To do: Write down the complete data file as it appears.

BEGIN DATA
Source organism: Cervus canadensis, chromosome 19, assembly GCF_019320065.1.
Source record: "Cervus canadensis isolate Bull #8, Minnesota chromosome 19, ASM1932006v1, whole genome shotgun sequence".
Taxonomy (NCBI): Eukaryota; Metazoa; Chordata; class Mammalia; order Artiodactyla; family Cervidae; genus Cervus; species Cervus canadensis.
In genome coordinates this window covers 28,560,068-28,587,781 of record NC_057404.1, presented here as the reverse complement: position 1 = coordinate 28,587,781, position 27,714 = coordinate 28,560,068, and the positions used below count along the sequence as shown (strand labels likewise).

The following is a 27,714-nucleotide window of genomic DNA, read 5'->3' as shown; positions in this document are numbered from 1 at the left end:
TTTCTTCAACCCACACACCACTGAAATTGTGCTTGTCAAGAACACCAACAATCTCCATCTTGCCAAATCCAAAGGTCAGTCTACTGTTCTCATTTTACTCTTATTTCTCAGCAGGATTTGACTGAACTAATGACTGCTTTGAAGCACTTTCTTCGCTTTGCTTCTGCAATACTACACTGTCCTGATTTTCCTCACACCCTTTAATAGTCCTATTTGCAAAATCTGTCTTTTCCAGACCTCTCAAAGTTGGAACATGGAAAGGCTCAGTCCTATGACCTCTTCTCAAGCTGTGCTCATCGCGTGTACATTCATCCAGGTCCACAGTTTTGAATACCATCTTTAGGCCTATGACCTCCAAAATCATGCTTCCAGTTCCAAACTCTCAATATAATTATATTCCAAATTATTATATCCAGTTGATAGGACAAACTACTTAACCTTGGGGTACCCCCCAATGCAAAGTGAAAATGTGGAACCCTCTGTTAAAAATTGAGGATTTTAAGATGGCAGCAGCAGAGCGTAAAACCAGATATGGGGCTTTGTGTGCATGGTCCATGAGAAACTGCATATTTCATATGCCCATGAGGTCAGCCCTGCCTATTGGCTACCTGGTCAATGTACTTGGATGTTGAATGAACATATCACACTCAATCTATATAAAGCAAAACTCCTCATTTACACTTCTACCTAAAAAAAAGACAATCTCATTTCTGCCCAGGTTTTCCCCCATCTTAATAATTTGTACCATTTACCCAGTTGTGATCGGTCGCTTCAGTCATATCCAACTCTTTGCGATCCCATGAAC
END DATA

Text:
Source organism: Cervus canadensis, chromosome 19, assembly GCF_019320065.1.
Source record: "Cervus canadensis isolate Bull #8, Minnesota chromosome 19, ASM1932006v1, whole genome shotgun sequence".
Taxonomy (NCBI): Eukaryota; Metazoa; Chordata; class Mammalia; order Artiodactyla; family Cervidae; genus Cervus; species Cervus canadensis.
In genome coordinates this window covers 28,560,068-28,587,781 of record NC_057404.1, presented here as the reverse complement: position 1 = coordinate 28,587,781, position 27,714 = coordinate 28,560,068, and the positions used below count along the sequence as shown (strand labels likewise).

The following is a 27,714-nucleotide window of genomic DNA, read 5'->3' as shown; positions in this document are numbered from 1 at the left end:
TTTCTTCAACCCACACACCACTGAAATTGTGCTTGTCAAGAACACCAACAATCTCCATCTTGCCAAATCCAAAGGTCAGTCTACTGTTCTCATTTTACTCTTATTTCTCAGCAGGATTTGACTGAACTAATGACTGCTTTGAAGCACTTTCTTCGCTTTGCTTCTGCAATACTACACTGTCCTGATTTTCCTCACACCCTTTAATAGTCCTATTTGCAAAATCTGTCTTTTCCAGACCTCTCAAAGTTGGAACATGGAAAGGCTCAGTCCTATGACCTCTTCTCAAGCTGTGCTCATCGCGTGTACATTCATCCAGGTCCACAGTTTTGAATACCATCTTTAGGCCTATGACCTCCAAAATCATGCTTCCAGTTCCAAACTCTCAATATAATTATATTCCAAATTATTATATCCAGTTGATAGGACAAACTACTTAACCTTGGGGTACCCCCCAATGCAAAGTGAAAATGTGGAACCCTCTGTTAAAAATTGAGGATTTTAAGATGGCAGCAGCAGAGCGTAAAACCAGATATGGGGCTTTGTGTGCATGGTCCATGAGAAACTGCATATTTCATATGCCCATGAGGTCAGCCCTGCCTATTGGCTACCTGGTCAATGTACTTGGATGTTGAATGAACATATCACACTCAATCTATATAAAGCAAAACTCCTCATTTACACTTCTACCTAAAAAAAAGACAATCTCATTTCTGCCCAGGTTTTCCCCCATCTTAATAATTTGTACCATTTACCCAGTTGTGATCGGTCGCTTCAGTCATATCCAACTCTTTGCGATCCCATGAAC